In the last 5-10 years, we've seen a welcome increase in the level of sophistication applied to the analytical and toxicological assessment of extractables and leachables.
The toxicologists and analysts have each contributed to making the other's lives easier. The development of the TTC concept in the assessment of extractables and leachables has given the analysts a confident insight into the (generic) exposures of potential interest to the toxicologist. The analyst is thus able to focus on specific analytical goals. With an established Safety Concern Threshold (SCT) in mind, an appropriate Analytical Evaluation Threshold (AET) can be established. After extraction and analysis, the analysts know which substances to record in their report. At the same time, the analyst's focus on the toxicologically-relevant detection limits provides the toxicologist with the confidence that all of the substances of possible concern have been captured. Together, this mutually beneficial relationship drives towards a more confident bottom line on container closure safety.
There is still a refreshing amount of debate over some process specifics, and I hope to discuss these in more detail in Barcelona. Five of particular interest to me are (a) choice of SCT for organics, (b) adjustment of SCT based on treatment duration, (c) the validity of organic SCTs for inorganics, (d) how to assess "non-detects" and (e) how analysis of one container system can lead to assessment of different sets of substances.
The toxicologist's classic TTC, translating into an SCT, of 0.15 µg/day remains the departure point of choice in Europe for leachables. It represents an exposure that is highly unlikely to pose an excess cancer risk of more than one in one million persons exposed at this level every day for a lifetime. In the US and Canada, the current PQRI guidance matches this SCT for OINDPs (orally inhaled and nasal drug products) but favours 1.5 µg/day for PODPs (parenteral and ophthalmic drug products). However, it is quite common to see 1.5 µg/day specified as the "jump off" SCT in analytical reports, irrespective of administration route, even in Europe. Is this adequately protective?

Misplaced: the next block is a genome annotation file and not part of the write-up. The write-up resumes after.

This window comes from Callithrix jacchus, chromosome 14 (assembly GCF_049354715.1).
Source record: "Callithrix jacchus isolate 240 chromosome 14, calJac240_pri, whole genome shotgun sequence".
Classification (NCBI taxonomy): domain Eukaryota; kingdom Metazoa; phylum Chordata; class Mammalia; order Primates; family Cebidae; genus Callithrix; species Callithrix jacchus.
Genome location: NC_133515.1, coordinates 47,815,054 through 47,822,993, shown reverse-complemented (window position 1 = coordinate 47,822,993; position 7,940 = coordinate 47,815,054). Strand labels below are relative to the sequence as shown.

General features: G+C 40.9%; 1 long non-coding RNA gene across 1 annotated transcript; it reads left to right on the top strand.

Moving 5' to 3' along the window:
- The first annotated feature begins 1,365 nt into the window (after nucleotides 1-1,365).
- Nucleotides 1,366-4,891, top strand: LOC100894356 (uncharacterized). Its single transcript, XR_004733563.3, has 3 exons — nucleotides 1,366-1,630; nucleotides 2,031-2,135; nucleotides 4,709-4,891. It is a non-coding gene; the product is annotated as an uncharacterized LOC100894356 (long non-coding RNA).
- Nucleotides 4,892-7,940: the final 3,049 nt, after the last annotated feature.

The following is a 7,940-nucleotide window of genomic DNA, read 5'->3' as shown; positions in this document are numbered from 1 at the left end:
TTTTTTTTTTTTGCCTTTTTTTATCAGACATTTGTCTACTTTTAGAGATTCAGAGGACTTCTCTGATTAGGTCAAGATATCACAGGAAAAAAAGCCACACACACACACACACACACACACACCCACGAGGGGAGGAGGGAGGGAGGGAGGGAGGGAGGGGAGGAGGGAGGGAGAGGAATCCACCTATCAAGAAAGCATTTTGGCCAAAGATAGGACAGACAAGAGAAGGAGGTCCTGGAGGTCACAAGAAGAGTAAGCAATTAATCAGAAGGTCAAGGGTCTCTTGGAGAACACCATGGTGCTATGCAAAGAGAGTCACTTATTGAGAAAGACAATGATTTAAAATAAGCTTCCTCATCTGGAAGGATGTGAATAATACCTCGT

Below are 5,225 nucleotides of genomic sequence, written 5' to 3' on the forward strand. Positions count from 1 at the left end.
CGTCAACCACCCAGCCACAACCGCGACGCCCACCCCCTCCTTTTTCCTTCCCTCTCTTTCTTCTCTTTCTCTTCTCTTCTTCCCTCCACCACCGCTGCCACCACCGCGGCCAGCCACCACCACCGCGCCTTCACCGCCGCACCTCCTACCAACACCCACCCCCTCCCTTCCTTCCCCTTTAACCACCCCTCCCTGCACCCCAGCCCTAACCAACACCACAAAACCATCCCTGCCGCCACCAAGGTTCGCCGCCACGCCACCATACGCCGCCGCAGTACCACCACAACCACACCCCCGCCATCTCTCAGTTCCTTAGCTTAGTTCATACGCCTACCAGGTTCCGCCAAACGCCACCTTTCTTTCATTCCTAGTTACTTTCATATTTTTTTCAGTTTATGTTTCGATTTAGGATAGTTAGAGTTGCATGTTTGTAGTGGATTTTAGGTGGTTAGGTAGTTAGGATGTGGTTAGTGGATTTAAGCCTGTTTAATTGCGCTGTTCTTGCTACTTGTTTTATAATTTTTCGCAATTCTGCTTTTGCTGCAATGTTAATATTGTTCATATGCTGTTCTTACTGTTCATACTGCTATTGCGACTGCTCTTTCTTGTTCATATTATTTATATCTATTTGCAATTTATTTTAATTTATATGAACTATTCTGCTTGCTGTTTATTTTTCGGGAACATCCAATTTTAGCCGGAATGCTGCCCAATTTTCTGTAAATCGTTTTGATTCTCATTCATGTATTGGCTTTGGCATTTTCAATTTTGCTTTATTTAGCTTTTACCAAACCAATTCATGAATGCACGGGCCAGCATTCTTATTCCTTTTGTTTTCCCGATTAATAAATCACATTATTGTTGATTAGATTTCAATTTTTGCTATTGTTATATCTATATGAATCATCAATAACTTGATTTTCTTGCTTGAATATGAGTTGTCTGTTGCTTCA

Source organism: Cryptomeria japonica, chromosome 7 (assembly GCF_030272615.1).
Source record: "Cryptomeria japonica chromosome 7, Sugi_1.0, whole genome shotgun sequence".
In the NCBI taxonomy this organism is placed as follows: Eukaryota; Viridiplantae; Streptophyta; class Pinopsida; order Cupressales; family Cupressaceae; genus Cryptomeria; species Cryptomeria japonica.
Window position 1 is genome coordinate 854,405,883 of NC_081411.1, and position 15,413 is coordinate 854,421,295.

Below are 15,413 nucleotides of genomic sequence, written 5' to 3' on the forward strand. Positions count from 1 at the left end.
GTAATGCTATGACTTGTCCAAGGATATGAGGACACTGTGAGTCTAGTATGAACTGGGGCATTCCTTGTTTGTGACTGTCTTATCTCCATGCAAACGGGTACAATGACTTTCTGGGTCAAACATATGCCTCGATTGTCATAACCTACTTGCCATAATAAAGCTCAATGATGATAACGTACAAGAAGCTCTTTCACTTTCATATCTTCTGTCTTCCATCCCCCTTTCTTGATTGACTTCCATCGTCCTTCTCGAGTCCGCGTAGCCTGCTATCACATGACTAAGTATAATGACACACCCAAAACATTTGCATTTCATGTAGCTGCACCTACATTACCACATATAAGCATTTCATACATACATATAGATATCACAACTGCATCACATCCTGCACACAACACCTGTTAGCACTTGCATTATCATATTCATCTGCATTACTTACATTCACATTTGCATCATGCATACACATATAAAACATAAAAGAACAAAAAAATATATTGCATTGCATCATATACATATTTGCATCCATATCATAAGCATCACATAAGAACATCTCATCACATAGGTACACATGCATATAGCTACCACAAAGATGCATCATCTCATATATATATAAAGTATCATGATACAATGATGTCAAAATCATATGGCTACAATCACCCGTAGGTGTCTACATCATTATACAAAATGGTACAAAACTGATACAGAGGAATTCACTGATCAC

The "standard" SCT (whether one opts for 0.15 or 1.5 µg/day) was derived for daily, lifetime exposure. But many pharmaceuticals are intended for short-term, sporadic, or even single dosing. The concept that higher doses of a mutagen can be tolerated over less-than-lifetime or intermittent exposure is well-accepted, but what adjustment factors can be confidently used for specific durations? ICH/EMA have provided such guidance for unavoidable mutagenic impurities, but how can we best use this to inform a leachables evaluation?
Analytical reports frequently set a SCT of 0.15 or 1.5 µg/day for inorganic leachables. However, the database underpinning the derivation of the TTC consists only of certain subsets of organic substances. So is there a better approach for setting AETs for inorganics?
The standard method to determine whether a container-closure system contributes any extractable/leachable is to compare sample and blank values, subtracting the latter from the former. But sometimes both values are reported as <LOD. Can both results be accepted to be zero? Or should a more health precautionary stance be taken, i.e. the <LOD blank value as zero and the <LOD sample blank value as = LOD?
Another interesting situation is when there is one analytical report on one container-closure system, yet the substances requiring assessment change depending upon the bottle contents. This arises when the dosing volumes of two formulations vary sufficiently. For example, if a dosage of a formulation is set at 25 ml/day, a 100-ml bottle lasting 4 days might have an AET of 6 µg/container (or typically 3 µg/container to account for analytical uncertainty), generating a list of extractables/leachables at >6 µg/container that require evaluation. But if the same bottle is used to store a formulation consumed at 100 ml/day, then the AET would be only 1.5 µg (or 0.75 µg to account for uncertainty). In the latter case, additional substances might qualify as being >AET and thus require evaluation.
The case studies I intend to discuss in Barcelona will cover these and other topics, and I'm looking forward to further discussion.
Pete Watts will be presenting "Case studies of pharmaceuticals E&Ls health risk assessments" on Wednesday 12 November, Conference Day 2.